Charli XCX: On Creativity, Fashion And Vodka

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Charli XCX: On Creativity, Fashion And Vodka
Charli XCX: On Creativity, Fashion And Vodka

Video: Charli XCX: On Creativity, Fashion And Vodka

Video: Charli XCX: On Creativity, Fashion And Vodka
Video: i-D Meets: Charli XCX 2023, May

Marie Claire: Charlotte, this is not your first time in Moscow. Did you like something here?

Charli XCX: Every time my trips are very short: I arrive, give a concert and immediately have to move on. But I managed to appreciate the local architecture. It is very different from English … and I also like vodka.

MS: Really? Do you prefer cocktails or drink without mixing?

CX: I'm not hard core like you guys, I don't drink pure vodka, but I like fruity, girly mixes.

MS: You travel a lot, have sleepless nights and generally have a difficult schedule, what do you do to maintain your beauty?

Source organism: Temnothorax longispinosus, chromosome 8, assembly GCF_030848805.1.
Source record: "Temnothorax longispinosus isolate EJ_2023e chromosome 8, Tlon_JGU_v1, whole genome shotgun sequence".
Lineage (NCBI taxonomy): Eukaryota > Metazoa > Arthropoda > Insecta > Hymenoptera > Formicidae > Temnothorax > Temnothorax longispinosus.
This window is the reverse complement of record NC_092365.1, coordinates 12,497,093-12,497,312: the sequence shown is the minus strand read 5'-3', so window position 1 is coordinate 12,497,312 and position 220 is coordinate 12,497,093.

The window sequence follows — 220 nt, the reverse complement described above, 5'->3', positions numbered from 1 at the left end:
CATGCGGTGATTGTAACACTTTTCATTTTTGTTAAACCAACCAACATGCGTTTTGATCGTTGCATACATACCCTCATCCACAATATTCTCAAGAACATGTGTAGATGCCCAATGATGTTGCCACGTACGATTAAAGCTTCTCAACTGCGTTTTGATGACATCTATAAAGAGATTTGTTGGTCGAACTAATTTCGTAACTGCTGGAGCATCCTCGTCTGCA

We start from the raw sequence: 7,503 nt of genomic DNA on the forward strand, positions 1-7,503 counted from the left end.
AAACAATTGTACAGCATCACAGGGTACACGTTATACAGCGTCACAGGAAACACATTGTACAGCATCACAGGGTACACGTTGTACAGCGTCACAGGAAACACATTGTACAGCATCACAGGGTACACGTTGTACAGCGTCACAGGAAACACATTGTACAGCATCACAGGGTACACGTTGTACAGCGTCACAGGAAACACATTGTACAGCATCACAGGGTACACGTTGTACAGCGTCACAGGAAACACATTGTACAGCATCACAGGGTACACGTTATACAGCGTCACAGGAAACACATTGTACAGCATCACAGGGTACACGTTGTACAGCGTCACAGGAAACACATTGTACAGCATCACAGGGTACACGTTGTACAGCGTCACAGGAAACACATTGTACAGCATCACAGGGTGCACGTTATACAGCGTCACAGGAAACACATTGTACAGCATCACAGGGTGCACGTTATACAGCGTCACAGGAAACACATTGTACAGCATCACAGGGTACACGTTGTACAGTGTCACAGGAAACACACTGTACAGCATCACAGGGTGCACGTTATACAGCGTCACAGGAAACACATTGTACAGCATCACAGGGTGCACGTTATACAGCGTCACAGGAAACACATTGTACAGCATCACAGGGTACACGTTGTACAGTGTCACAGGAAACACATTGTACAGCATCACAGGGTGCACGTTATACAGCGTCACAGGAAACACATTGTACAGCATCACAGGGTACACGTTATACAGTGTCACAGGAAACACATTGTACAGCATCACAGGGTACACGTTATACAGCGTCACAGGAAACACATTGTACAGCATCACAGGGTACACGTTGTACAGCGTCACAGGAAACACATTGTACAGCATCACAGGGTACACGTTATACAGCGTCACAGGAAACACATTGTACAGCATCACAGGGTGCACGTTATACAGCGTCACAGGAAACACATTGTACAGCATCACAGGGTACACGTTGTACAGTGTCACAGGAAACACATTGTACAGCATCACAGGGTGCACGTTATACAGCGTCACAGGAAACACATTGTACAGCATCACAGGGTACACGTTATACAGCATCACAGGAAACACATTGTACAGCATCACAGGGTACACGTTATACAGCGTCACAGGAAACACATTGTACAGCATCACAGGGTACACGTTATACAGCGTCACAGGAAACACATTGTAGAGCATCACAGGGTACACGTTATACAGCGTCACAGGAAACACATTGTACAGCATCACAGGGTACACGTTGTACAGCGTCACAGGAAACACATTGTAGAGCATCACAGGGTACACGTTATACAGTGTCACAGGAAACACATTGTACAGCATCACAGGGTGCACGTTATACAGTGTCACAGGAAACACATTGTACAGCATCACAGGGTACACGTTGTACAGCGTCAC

CX: I drink a lot of water … I also like the sheet masks, the ones that are shaped like the face.

MS: How often do you use them?

CX: Once a week.

MS: Do you have any secret of taking care of yourself during bindings?

CX: Actually, these are the masks I put on on the plane.

MS: Are you not shy?

CX: No, I used to be embarrassed. People may have thought I was crazy … But now I just lie down with my head up and relax. It works.

MS: How often do you pay attention to the opinions of others? How much does it bother you?

CX: Not worried. I feel comfortable with who I am and the principles that I adhere to. Someone will disagree with this, and that's okay. I'm happy. I feel like I'm a good person.


MS: You started your career early, but it seems like you knew that you were going to be successful from the very beginning. Where does this confidence come from, where do you get faith in yourself?

CX: I just always knew that I wanted to make music. I didn't want to do anything else. Music is the element where I feel most comfortable and most alive. So it just had to happen.

MS: You studied at the prestigious UCL Slade School of Fine Art, but dropped out in the second year … Did you have a moment of doubt and fear when you made this decision?

CX: No, it was pretty clear to me that this was exactly what I had to do at that point in time.